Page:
A high school classmate led Bedros into the physical fitness world and it was there, while he was pushing himself, that the burning muscles tamed some of his burning anger. It was there that he changed his outward appearance and began to feel better about himself. Fitness became his new outlet for his energy, and he pursued it after high school.
Bedros loved his path as a personal trainer. The part-time work was where he felt the most fulfillment. But it was not enough to pay his bills and he was never going to dive into a dumpster again, so he supplemented his income with other part-time jobs. He was a fry cook at Disney and a bouncer at a gay bar, where the money was better than other bars because the bouncers regularly had to fight off skinheads who frequently showed up to attack the patrons.
Bedros couldn’t wait to get more Personal Training clients and leave those other jobs behind. When he began training a successful entrepreneur, he took that opportunity to barter his services for professional mentoring, and before long his new mentor introduced him to sales, communication, and marketing insight via cassette tapes from leaders in those arenas.
Bedros Keuilian poured himself into those lessons. It was important for him to lose his Armenian accent and master the art of communication. This, he knew, would unlock further potential for him to fulfill his dream of opening his own gym one day.
Eventually, his mentor believed in his mentee enough to loan him the capital for his very own business – at 8% interest. Bedros credits Jim Franco in his book, Man Up, and on stages everywhere for being a decisive factor in his current success.
Who is Bedros Keuilian? He’s a Man in Command of an 8 Figure Empire.
Fit Body Boot Camp is his international personal training franchise and Empire Systems is his high-level business coaching company. Bedros runs a mastermind with another king in the health and fitness industry, Craig Ballantyne. He speaks at selective events and is absolutely committed to using his own personal success to give back in various ways. He’s also a very outspoken advocate for small businesses and gyms and Bedros frequently speaks on the topic regularly as a guest on Fox News.
Children’s charities are at the top of Bedros’s charitable focus. Bedros Keuilian and his wife have “adopted” over 90 children through Compassion International and are dedicated contributors to Shriners Hospitals for Children. They’ve also donated close to $500,000 to Toys for Tots. With each dollar he donates, says Bedros, “another piece of the child inside me heals.”
No one, he says, should have to experience what he and his family did. No child should be abused or starving and every child should have more than a gift-less Christmas with only a single pine tree branch as a Christmas tree. “It’s not enough,” says Bedros, “until every single child has a Christmas gift, their medical needs are taken care of, and they have an education and food in their stomachs.”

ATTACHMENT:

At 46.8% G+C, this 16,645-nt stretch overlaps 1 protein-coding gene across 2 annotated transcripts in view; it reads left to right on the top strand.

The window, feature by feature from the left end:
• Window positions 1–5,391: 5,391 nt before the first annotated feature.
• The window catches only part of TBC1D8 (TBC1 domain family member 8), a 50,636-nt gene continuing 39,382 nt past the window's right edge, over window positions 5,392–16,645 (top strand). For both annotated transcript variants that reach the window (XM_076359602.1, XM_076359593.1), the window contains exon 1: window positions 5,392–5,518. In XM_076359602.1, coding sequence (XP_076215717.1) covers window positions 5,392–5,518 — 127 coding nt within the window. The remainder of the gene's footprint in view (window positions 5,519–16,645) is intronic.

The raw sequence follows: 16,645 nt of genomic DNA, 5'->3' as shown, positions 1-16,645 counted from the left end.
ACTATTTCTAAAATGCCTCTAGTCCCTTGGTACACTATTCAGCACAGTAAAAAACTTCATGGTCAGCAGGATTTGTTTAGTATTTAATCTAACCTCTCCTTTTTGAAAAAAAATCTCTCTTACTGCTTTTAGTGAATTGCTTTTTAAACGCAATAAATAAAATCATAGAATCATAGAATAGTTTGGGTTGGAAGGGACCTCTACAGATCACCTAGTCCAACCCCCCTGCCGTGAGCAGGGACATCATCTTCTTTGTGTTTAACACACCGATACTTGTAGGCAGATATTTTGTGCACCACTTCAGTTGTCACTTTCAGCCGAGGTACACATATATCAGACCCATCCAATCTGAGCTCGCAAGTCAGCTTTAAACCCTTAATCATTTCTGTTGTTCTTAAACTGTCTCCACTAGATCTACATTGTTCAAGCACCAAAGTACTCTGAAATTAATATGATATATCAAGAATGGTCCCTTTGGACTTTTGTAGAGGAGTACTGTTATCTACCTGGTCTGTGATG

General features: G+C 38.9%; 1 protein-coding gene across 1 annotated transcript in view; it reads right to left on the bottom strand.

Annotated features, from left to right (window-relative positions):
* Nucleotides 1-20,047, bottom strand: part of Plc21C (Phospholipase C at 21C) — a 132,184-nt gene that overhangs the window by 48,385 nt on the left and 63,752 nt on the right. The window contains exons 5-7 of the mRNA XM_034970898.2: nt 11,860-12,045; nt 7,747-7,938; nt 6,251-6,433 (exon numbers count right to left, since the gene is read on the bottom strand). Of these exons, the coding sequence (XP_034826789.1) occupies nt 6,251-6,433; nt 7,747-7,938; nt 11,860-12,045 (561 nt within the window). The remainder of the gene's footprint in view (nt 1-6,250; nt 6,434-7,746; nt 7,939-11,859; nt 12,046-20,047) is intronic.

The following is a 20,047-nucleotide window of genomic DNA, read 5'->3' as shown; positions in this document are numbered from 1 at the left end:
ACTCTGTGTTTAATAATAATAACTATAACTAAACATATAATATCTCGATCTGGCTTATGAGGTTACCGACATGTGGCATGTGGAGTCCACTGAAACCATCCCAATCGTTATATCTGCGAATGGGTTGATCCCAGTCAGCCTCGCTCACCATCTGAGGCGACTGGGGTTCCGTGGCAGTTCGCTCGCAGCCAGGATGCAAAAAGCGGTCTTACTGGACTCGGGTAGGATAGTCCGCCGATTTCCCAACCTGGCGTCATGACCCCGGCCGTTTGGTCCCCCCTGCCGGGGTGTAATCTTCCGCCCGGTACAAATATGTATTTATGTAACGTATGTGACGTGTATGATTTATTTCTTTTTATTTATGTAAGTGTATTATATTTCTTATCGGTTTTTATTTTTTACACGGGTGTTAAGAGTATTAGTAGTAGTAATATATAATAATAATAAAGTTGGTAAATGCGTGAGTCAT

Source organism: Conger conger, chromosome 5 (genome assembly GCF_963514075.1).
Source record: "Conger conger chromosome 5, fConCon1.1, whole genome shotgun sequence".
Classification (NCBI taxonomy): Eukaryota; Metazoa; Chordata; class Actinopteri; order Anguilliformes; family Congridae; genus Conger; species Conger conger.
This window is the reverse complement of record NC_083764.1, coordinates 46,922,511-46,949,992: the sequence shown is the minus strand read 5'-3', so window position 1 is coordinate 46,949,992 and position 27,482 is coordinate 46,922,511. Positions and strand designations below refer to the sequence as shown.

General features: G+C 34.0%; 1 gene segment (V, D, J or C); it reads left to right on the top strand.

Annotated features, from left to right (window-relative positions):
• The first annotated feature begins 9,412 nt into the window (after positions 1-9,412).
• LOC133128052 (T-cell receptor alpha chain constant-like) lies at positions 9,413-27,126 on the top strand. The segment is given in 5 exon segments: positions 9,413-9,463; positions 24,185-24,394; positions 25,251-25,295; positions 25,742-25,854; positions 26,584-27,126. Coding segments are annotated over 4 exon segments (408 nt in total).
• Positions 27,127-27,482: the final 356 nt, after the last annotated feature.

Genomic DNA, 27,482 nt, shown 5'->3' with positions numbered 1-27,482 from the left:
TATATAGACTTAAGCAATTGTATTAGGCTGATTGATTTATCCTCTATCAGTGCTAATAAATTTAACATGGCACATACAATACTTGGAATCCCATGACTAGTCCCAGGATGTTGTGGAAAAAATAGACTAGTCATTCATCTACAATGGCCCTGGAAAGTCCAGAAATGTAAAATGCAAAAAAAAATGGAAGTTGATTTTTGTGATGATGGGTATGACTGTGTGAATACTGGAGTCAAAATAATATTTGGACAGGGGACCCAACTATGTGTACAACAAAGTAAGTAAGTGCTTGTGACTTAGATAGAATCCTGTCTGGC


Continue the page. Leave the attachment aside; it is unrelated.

A close second priority for Bedros Keuilian to support is the military community.
As Bedros got older he realized there had to be a reason his father chose America to escape to. Curious, he asked his father the reason and has never forgotten the reply: For one reason – the fact that this country has an all-volunteer military who will fight for freedom and the constitution that is unlike any other country’s. This, his father said, was worth risking his own life to bring his family to.
Now that Bedros is a husband and father himself, he is even more appreciative of the life his own children will have in this country. He’s determined to show his gratitude to those who serve and did so at first with large donations to organizations that support the military. He’s since moved further into this area by working together with former Navy SEAL Jason Redman to offer Operation Opportunity to the military community.
The one-day program, offered at various times throughout the year, is free to veterans and military members who seek entrepreneurial coaching. What he normally commands tens of thousands of dollars in fees for, Bedros does for free as his way of supporting those he is so grateful for.
Bedros Keuilian is living a powerful version of the American Dream and loving every minute of it.
He attributes his success to the “immigrant edge” he developed as a result of being faced with relentless struggles for so many years and is happy to teach others how to tap into their own edge to achieve their own version of fulfillment.
Perhaps what makes him happiest of all is being able to take care of his parents. His father can have all the soup and salad he’d like not, at any restaurant he chooses, and a professional driver will take him there any time he wants. His brother and sister are older than Bedros and helped their parents raise their little brother. Now Bedros is all too happy to do extra things for them, too. Bedros’s mom is suffering from dementia, but thanks to Bedros she now has the best possible care available.
So while it was not an easy path and he still works hard to maintain and grow his American dream, Bedros insists it was all well worth it. He’s on a mission to impact 5 million lives every morning by reaching 2500 franchises of Fit Body Boot Camp. Give his company a call if you’d like to be a part of that movement.
Bedros has plans beyond his current business, too. “I love making people laugh,” he says. One day he’d like to make that his mission and make audiences laugh as a stand-up comedian. If Rodney Dangerfield can do it, so can he, says Bedros.
It’s possible to have more than one dream. And if you’re like Bedros Keuilian, you can even make them all come true.